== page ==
While you’re looking for gifts for those special people in your life this holiday season, keep in mind that you’re constantly being manipulated by retailers who’ve studied every bit of consumer data, read every book, and consulted with psychology experts on the art of subconscious coercion.
How do they accomplish this? They attack your senses to sell you more stuff and, through the most tactful ways, get you to fork over more money for that stuff.
According to leading neuroscientists, 95 percent of all thoughts, emotions and learning occur before people are cognizant of it. Therefore, most of what goes into our purchasing decisions can be attributed to our subconscious.
Visual perception influences our buying decisions the most. KISSmetrics found that nearly 93 percent of buying decisions are based on visual stimuli. Six percent was based on touch and the remaining was divided up into sight and smell.
Consider the following study conducted in 2012 by the Journal of Consumer Research on eBay which looked at how different colors affect purchasing habits. Researchers found that using different color backgrounds while offering the same product (Nintendo Wii) elicited different responses.
Red backgrounds led to more aggressive bidding. Bids jumped an average of $63.17 versus $35 for those looking at blue backgrounds.
“When we’re bidding in an auction, the red effect isn’t something we can protect ourselves against because we’re not conscious of it,” said study co-author Rajesh Bagchi, an associate professor of marketing at the Pamplin College of Business at Virginia Tech.
Warm colors (Red/Yellow/etc.) are suitable to attract impulse buyers. Rarely will you see a sale sign that is Blue at any big-box store. Cooler colors (Blue/Green/etc.) are for customers with a buying plan, IE financial planning, insurance, etc.
Many retailers have been leading us by the nose for years. The human Olfactory bulb, which processes various scents, is linked to the brain’s limbic system. The limbic system is responsible for processing emotions and memories, which plays directly to our purchasing behavior.
Studies confirm smells are used to draw the buyer in and then encourage them to buy more while they’re there. In a study commissioned by Nike, the researchers concluded most people will buy more shoes (and be willing to pay more for those shoes) if the room smelled like flowers. A Las Vegas Gaming study found that consumers spent 50 percent more time playing slot machines when the air around them was doused with a floral scent. This practice extends to real estate, where the smell of fresh-baked goods and cookies (always present at any open house) increases sales, giving a comfortable “homely feel.”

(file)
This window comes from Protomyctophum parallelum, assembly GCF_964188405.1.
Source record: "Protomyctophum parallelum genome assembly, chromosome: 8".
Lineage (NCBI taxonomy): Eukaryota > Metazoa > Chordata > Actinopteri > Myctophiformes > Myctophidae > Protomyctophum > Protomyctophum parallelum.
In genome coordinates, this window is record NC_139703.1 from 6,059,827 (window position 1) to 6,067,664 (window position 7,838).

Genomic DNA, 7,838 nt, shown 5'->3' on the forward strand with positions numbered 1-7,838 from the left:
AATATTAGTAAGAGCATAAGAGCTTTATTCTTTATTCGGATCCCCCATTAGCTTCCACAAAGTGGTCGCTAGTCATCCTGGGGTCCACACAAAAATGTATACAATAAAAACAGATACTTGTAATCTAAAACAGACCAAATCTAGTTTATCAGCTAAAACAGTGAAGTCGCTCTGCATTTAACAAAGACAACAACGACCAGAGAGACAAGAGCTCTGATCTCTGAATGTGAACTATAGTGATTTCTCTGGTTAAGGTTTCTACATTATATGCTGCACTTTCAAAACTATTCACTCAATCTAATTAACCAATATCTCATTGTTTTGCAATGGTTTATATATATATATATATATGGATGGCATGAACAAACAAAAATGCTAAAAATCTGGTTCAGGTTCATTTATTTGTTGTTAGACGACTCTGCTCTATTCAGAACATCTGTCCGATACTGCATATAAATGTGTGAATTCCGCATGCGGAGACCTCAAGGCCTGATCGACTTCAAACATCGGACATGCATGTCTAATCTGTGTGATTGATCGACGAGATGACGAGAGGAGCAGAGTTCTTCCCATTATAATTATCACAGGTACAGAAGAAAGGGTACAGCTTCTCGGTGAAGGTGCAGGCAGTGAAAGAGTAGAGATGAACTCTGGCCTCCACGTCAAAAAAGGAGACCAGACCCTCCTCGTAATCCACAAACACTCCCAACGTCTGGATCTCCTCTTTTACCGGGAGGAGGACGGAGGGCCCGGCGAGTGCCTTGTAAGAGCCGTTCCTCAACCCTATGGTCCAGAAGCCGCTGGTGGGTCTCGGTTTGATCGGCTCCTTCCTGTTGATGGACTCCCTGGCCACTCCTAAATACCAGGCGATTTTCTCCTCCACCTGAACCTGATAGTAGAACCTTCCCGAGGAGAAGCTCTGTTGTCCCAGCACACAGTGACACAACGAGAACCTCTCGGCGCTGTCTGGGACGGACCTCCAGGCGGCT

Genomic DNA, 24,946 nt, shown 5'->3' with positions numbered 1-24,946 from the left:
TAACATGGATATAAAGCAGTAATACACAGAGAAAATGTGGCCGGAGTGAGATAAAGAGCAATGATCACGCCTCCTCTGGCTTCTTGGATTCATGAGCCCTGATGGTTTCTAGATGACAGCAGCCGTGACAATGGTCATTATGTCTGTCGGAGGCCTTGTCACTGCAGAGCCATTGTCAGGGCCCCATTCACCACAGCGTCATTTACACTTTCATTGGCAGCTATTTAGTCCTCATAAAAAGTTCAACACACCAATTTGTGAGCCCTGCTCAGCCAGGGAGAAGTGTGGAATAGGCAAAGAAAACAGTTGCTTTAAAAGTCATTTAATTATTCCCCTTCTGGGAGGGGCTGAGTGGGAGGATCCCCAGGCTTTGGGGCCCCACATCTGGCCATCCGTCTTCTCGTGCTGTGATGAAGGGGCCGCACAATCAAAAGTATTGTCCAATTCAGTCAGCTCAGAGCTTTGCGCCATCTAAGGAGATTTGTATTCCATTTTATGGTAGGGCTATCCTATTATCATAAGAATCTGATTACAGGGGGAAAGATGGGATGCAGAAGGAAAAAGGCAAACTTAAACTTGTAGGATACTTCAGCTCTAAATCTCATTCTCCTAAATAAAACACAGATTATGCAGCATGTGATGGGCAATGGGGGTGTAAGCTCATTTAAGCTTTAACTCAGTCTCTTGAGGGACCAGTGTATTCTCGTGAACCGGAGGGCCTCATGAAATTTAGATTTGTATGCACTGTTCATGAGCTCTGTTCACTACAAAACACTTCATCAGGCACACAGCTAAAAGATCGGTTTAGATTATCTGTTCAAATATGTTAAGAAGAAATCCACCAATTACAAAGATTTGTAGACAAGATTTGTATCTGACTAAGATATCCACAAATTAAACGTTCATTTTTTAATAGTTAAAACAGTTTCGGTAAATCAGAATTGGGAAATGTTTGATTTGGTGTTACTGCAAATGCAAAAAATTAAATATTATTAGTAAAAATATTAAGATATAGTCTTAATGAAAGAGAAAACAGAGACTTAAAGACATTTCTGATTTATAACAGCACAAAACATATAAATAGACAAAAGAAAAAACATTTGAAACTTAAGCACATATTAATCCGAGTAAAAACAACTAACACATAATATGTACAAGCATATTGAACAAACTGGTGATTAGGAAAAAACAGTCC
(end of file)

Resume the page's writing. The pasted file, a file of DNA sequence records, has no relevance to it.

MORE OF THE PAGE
The least studied sense as it relates to buying by academics is touch. However, researchers say that touch or ‘feel’ can be a deal breaker when deciding on lucrative purchases. Apple takes advantage of the touch factor by making sure all of their laptops are open to a 70 degree angle. Why? This is open enough to have content semi-visible and entice potential users in. Apple employees actually use an app to measure the exact angle during set-up time.
The kind of chair you sit in can also make a big difference in some bigger purchases. Harvard Business Review found that when people were asked to negotiate a deal on a new car, those sitting on a ‘hard chair’ offered 28 percent less than those seated in a ‘cushioned chair.’
You may also notice that most retailers play music. This is because research studies have shown by playing music in stores, they can influence patrons to behave accordingly depending upon which emotion they’re looking to trigger. Scientists say music affects your heartbeat and brainwaves. This triggers the release of dopamine, which affects your mood. Music has the likelihood to bring out emotions, which highly influences our behavior regardless of how actively or passively we’re listening.
Ways Savvy Retailers Use Music
Loud music causes consumers to move through a supermarket more quickly without reducing sales.
Victoria’s Secret uses soothing slower music to facilitate discussion with sales reps.
Classical music versus Top 40 music at a wine store was shown to increase sales and leads customers to buy more expensive merchandise.
Since manipulation by retailers during this holiday season is inevitable, shopping online might be the best way to limit the clandestine attack on your senses. Online shopping has a limited sensory experience as customers can only use their senses of sight and hearing.
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